Separate developments in speech recognition technology from IBM and California universities at San Francisco and Berkeley offer promising news for patients suffering from vocal paralysis and speech loss.
IBM reported the creation of a faster and more energy-efficient computer chip capable of turbo-charging speech-recognition model output.
With the explosive growth of large language models for AI projects, limitations of hardware performance leading to lengthier training periods and spiraling energy consumption have come to light.
In terms of energy expenditure, MIT Technology Review recently reported that training a single AI model generates more than 626,000 pounds of carbon dioxide, almost five times the amount an average American car emits in its lifetime.
A key factor behind the huge energy drain of AI operations is the exchanging of data back and forth between memory and processors.
IBM researchers seeking a solution say their prototype incorporates phase-change memory devices within the chip, optimizing fundamental AI processes known as multiply–accumulate (MAC) operations that greatly speed up chip activity. This bypasses the standard time- and energy-consuming routine of transporting data between memory and processor.
“These are, to our knowledge, the first demonstrations of commercially relevant accuracy levels on a commercially relevant model,” said IBM’s Stefano Ambrogia in a study published Aug. 23 in the online Nature journal.
“Our work indicates that, when combined with time-, area- and energy-efficient implementation of the on-chip auxiliary compute, the high energy efficiency and throughput delivered … can be extended to an entire analog-AI system,” he said.
In processor-intensive speech recognition operations, IBM’s prototype achieved 12.4 trillion operations per second per watt, an efficiency level up to hundreds of times better than the most powerful CPUs and GPUs currently in use.
Meanwhile, researchers at UC San Francisco and UC Berkeley say they devised a brain-computer interface for people who lost the ability to speak that generates words from a user’s thoughts and efforts at vocalization.
Edward Chang, chair of neurological surgery at UC San Francisco, said, “Our goal is to restore a full, embodied way of communicating, which is the most natural way for us to talk with others.”
Chang and his team implanted two tiny sensors on the surface of the brain of a woman suffering from amyotrophic lateral sclerosis, a neurogenerative disease that gradually robs its victims of mobility and speech.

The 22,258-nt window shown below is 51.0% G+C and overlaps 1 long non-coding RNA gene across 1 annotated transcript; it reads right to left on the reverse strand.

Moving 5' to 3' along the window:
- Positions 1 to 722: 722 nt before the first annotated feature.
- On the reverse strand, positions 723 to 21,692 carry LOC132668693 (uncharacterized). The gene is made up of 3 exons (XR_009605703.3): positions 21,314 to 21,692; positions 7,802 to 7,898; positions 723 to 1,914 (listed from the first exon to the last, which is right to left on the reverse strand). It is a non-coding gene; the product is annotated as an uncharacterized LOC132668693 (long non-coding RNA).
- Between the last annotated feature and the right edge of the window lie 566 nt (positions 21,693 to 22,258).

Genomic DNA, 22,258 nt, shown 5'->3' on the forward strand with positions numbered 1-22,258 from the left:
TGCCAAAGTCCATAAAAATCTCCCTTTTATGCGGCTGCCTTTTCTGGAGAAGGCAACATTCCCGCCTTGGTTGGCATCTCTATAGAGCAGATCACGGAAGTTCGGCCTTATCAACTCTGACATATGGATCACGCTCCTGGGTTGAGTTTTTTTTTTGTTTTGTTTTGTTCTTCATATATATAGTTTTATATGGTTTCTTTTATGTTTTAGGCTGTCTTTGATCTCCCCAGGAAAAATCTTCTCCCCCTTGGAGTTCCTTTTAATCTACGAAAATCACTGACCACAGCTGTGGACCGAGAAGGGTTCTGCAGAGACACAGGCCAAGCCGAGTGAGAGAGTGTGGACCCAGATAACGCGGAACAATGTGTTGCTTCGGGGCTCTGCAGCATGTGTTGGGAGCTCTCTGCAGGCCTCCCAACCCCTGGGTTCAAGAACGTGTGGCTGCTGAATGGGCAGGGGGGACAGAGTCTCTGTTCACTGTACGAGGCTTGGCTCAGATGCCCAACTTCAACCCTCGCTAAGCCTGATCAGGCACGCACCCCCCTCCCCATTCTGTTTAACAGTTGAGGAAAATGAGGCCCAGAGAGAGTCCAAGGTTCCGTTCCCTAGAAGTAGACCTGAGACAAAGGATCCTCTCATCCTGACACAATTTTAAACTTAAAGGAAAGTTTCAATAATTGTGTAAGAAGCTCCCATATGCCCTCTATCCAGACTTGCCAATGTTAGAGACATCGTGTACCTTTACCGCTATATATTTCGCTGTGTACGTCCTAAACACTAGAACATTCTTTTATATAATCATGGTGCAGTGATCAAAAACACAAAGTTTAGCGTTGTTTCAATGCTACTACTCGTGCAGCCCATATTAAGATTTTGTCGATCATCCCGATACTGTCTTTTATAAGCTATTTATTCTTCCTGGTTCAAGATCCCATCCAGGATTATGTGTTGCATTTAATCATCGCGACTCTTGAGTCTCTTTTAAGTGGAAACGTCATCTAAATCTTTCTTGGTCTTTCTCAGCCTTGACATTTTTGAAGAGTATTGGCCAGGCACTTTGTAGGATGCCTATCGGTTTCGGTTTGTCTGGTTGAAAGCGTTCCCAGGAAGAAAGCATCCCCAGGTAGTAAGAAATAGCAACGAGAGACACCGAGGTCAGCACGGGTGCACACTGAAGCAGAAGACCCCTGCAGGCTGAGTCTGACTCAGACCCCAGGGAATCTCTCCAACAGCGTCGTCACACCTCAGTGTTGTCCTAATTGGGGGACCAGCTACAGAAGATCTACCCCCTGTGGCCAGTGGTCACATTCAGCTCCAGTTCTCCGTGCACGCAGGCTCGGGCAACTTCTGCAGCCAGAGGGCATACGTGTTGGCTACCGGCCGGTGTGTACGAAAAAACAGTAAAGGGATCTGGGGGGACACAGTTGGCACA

Although the subject could still utter sounds, ALS restricted the use of her lips, tongue and larynx to articulate coherent words.
The sensors were connected through a brain-computer interface to banks of computers housing language-decoding software.
The woman went through 25 training sessions lasting four hours each in which she read sets of between 260 and 480 sentences. Her brain activity during readings was translated by the decoder, which detected phonemes and assembled them into words.
Researchers then synthesized her speech, based on a recording of her speaking at a wedding years earlier, and designed an avatar that reflected her facial movements.
The results were promising.
After four months of training, the model was able to track the subject’s attempted vocalizations and convert them into intelligible words.
When based on training vocabulary of 125,000 words, which covered virtually anything the subject would want to say, the accuracy rate was 76%.
When the vocabulary was limited to 50 words, the translation system did much better, correctly identifying her speech 90% of the time.
Furthermore, the system was able to translate the subject’s speech at a rate of 62 words per minute. Although triple the rate of word-recognition from earlier similar experiments, researchers realize improvements will be needed to meet the 160-word-per-minute rate of natural speech.
“This is a scientific proof of concept, not an actual device people can use in everyday life,” said Frank Willett, co-author of the study posted Aug. 23 in Nature. “But it’s a big advance toward restoring rapid communication to people with paralysis who can’t speak.”
S. Ambrogio et al, An analog-AI chip for energy-efficient speech recognition and transcription, Nature (2023). DOI: 10.1038/s41586-023-06337-5
Hechen Wang, Analogue chip paves the way for sustainable AI, Nature (2023). DOI: 10.1038/d41586-023-02569-7
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Advances in AI, chips boost voice recognition (2023, August 28)
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